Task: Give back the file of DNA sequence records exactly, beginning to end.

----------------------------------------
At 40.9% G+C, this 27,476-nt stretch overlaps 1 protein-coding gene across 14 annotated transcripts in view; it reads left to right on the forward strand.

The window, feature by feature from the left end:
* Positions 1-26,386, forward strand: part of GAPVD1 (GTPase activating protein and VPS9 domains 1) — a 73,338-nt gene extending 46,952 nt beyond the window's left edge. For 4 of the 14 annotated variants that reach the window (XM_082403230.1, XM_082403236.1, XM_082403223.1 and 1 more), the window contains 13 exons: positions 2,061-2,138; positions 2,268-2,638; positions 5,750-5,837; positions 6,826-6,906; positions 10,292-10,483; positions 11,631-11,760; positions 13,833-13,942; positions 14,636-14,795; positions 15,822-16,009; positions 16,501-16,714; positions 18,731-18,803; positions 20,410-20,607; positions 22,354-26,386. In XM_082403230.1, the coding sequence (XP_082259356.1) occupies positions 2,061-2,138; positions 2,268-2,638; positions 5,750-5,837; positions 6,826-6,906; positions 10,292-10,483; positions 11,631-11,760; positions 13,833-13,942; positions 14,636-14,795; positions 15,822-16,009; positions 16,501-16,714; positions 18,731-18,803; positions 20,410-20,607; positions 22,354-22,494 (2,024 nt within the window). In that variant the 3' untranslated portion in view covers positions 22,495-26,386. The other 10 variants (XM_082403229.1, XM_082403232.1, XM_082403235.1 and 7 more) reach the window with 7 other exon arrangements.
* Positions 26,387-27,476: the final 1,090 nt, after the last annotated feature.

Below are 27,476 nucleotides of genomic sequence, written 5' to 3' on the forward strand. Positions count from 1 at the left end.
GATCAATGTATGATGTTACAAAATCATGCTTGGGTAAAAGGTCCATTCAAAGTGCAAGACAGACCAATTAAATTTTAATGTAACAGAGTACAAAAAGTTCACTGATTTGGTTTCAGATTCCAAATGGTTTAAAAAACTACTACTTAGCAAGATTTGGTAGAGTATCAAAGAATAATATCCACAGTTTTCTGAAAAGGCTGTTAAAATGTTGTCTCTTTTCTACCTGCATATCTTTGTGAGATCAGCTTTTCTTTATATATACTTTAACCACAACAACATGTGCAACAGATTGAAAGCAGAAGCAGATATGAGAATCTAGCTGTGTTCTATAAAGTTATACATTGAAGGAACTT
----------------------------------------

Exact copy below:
At 40.9% G+C, this 27,476-nt stretch overlaps 1 protein-coding gene across 14 annotated transcripts in view; it reads left to right on the forward strand.

The window, feature by feature from the left end:
* Positions 1-26,386, forward strand: part of GAPVD1 (GTPase activating protein and VPS9 domains 1) — a 73,338-nt gene extending 46,952 nt beyond the window's left edge. For 4 of the 14 annotated variants that reach the window (XM_082403230.1, XM_082403236.1, XM_082403223.1 and 1 more), the window contains 13 exons: positions 2,061-2,138; positions 2,268-2,638; positions 5,750-5,837; positions 6,826-6,906; positions 10,292-10,483; positions 11,631-11,760; positions 13,833-13,942; positions 14,636-14,795; positions 15,822-16,009; positions 16,501-16,714; positions 18,731-18,803; positions 20,410-20,607; positions 22,354-26,386. In XM_082403230.1, the coding sequence (XP_082259356.1) occupies positions 2,061-2,138; positions 2,268-2,638; positions 5,750-5,837; positions 6,826-6,906; positions 10,292-10,483; positions 11,631-11,760; positions 13,833-13,942; positions 14,636-14,795; positions 15,822-16,009; positions 16,501-16,714; positions 18,731-18,803; positions 20,410-20,607; positions 22,354-22,494 (2,024 nt within the window). In that variant the 3' untranslated portion in view covers positions 22,495-26,386. The other 10 variants (XM_082403229.1, XM_082403232.1, XM_082403235.1 and 7 more) reach the window with 7 other exon arrangements.
* Positions 26,387-27,476: the final 1,090 nt, after the last annotated feature.

Below are 27,476 nucleotides of genomic sequence, written 5' to 3' on the forward strand. Positions count from 1 at the left end.
GATCAATGTATGATGTTACAAAATCATGCTTGGGTAAAAGGTCCATTCAAAGTGCAAGACAGACCAATTAAATTTTAATGTAACAGAGTACAAAAAGTTCACTGATTTGGTTTCAGATTCCAAATGGTTTAAAAAACTACTACTTAGCAAGATTTGGTAGAGTATCAAAGAATAATATCCACAGTTTTCTGAAAAGGCTGTTAAAATGTTGTCTCTTTTCTACCTGCATATCTTTGTGAGATCAGCTTTTCTTTATATATACTTTAACCACAACAACATGTGCAACAGATTGAAAGCAGAAGCAGATATGAGAATCTAGCTGTGTTCTATAAAGTTATACATTGAAGGAACTT